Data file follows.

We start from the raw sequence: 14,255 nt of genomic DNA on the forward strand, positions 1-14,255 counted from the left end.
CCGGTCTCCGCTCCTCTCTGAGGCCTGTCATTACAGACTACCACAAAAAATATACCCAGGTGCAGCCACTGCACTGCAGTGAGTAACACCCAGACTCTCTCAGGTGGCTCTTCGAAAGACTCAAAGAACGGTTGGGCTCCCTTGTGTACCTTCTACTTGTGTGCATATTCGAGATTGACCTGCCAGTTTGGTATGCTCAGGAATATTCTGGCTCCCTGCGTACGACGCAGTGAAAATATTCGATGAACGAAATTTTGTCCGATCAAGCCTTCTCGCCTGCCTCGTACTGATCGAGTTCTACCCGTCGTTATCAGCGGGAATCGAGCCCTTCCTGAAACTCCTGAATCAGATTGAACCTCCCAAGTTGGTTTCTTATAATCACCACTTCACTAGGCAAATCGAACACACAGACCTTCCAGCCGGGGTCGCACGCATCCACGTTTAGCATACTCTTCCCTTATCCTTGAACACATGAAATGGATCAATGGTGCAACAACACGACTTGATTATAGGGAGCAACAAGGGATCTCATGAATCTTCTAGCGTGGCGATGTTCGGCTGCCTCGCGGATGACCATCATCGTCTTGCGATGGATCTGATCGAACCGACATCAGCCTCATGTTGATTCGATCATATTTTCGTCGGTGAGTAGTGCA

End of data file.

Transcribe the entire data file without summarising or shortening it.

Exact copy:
We start from the raw sequence: 14,255 nt of genomic DNA on the forward strand, positions 1-14,255 counted from the left end.
CCGGTCTCCGCTCCTCTCTGAGGCCTGTCATTACAGACTACCACAAAAAATATACCCAGGTGCAGCCACTGCACTGCAGTGAGTAACACCCAGACTCTCTCAGGTGGCTCTTCGAAAGACTCAAAGAACGGTTGGGCTCCCTTGTGTACCTTCTACTTGTGTGCATATTCGAGATTGACCTGCCAGTTTGGTATGCTCAGGAATATTCTGGCTCCCTGCGTACGACGCAGTGAAAATATTCGATGAACGAAATTTTGTCCGATCAAGCCTTCTCGCCTGCCTCGTACTGATCGAGTTCTACCCGTCGTTATCAGCGGGAATCGAGCCCTTCCTGAAACTCCTGAATCAGATTGAACCTCCCAAGTTGGTTTCTTATAATCACCACTTCACTAGGCAAATCGAACACACAGACCTTCCAGCCGGGGTCGCACGCATCCACGTTTAGCATACTCTTCCCTTATCCTTGAACACATGAAATGGATCAATGGTGCAACAACACGACTTGATTATAGGGAGCAACAAGGGATCTCATGAATCTTCTAGCGTGGCGATGTTCGGCTGCCTCGCGGATGACCATCATCGTCTTGCGATGGATCTGATCGAACCGACATCAGCCTCATGTTGATTCGATCATATTTTCGTCGGTGAGTAGTGCA